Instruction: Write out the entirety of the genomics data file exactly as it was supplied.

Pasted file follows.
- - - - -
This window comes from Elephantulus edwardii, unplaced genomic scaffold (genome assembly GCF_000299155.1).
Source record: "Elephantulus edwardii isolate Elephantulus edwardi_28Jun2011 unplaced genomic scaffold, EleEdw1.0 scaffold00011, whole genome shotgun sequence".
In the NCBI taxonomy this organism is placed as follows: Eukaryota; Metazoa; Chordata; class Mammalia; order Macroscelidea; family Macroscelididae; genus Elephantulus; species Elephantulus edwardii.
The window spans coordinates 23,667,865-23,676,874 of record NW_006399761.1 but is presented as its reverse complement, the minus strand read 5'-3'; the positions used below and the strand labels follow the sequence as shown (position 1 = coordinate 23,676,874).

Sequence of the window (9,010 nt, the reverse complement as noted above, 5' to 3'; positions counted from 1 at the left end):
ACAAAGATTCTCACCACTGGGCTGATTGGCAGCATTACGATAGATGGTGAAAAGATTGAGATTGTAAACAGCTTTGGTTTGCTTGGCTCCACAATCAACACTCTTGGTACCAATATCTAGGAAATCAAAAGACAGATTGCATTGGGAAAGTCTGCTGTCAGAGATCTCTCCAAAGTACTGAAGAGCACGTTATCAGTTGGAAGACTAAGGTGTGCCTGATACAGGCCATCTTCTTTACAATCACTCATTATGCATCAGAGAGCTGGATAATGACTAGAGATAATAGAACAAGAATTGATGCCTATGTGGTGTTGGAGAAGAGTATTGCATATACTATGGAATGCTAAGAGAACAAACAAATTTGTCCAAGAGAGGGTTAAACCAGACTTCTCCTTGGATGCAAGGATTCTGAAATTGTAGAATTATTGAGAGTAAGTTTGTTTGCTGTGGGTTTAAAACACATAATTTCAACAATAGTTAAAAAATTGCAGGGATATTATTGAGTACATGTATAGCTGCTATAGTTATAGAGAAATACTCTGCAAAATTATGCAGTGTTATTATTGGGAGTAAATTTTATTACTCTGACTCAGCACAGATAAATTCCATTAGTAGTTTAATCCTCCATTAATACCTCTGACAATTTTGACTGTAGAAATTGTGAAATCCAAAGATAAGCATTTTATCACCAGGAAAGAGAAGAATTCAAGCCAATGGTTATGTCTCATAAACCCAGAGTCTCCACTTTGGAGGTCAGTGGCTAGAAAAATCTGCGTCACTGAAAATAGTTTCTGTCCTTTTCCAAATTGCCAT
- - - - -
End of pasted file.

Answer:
This window comes from Elephantulus edwardii, unplaced genomic scaffold (genome assembly GCF_000299155.1).
Source record: "Elephantulus edwardii isolate Elephantulus edwardi_28Jun2011 unplaced genomic scaffold, EleEdw1.0 scaffold00011, whole genome shotgun sequence".
In the NCBI taxonomy this organism is placed as follows: Eukaryota; Metazoa; Chordata; class Mammalia; order Macroscelidea; family Macroscelididae; genus Elephantulus; species Elephantulus edwardii.
The window spans coordinates 23,667,865-23,676,874 of record NW_006399761.1 but is presented as its reverse complement, the minus strand read 5'-3'; the positions used below and the strand labels follow the sequence as shown (position 1 = coordinate 23,676,874).

Sequence of the window (9,010 nt, the reverse complement as noted above, 5' to 3'; positions counted from 1 at the left end):
ACAAAGATTCTCACCACTGGGCTGATTGGCAGCATTACGATAGATGGTGAAAAGATTGAGATTGTAAACAGCTTTGGTTTGCTTGGCTCCACAATCAACACTCTTGGTACCAATATCTAGGAAATCAAAAGACAGATTGCATTGGGAAAGTCTGCTGTCAGAGATCTCTCCAAAGTACTGAAGAGCACGTTATCAGTTGGAAGACTAAGGTGTGCCTGATACAGGCCATCTTCTTTACAATCACTCATTATGCATCAGAGAGCTGGATAATGACTAGAGATAATAGAACAAGAATTGATGCCTATGTGGTGTTGGAGAAGAGTATTGCATATACTATGGAATGCTAAGAGAACAAACAAATTTGTCCAAGAGAGGGTTAAACCAGACTTCTCCTTGGATGCAAGGATTCTGAAATTGTAGAATTATTGAGAGTAAGTTTGTTTGCTGTGGGTTTAAAACACATAATTTCAACAATAGTTAAAAAATTGCAGGGATATTATTGAGTACATGTATAGCTGCTATAGTTATAGAGAAATACTCTGCAAAATTATGCAGTGTTATTATTGGGAGTAAATTTTATTACTCTGACTCAGCACAGATAAATTCCATTAGTAGTTTAATCCTCCATTAATACCTCTGACAATTTTGACTGTAGAAATTGTGAAATCCAAAGATAAGCATTTTATCACCAGGAAAGAGAAGAATTCAAGCCAATGGTTATGTCTCATAAACCCAGAGTCTCCACTTTGGAGGTCAGTGGCTAGAAAAATCTGCGTCACTGAAAATAGTTTCTGTCCTTTTCCAAATTGCCAT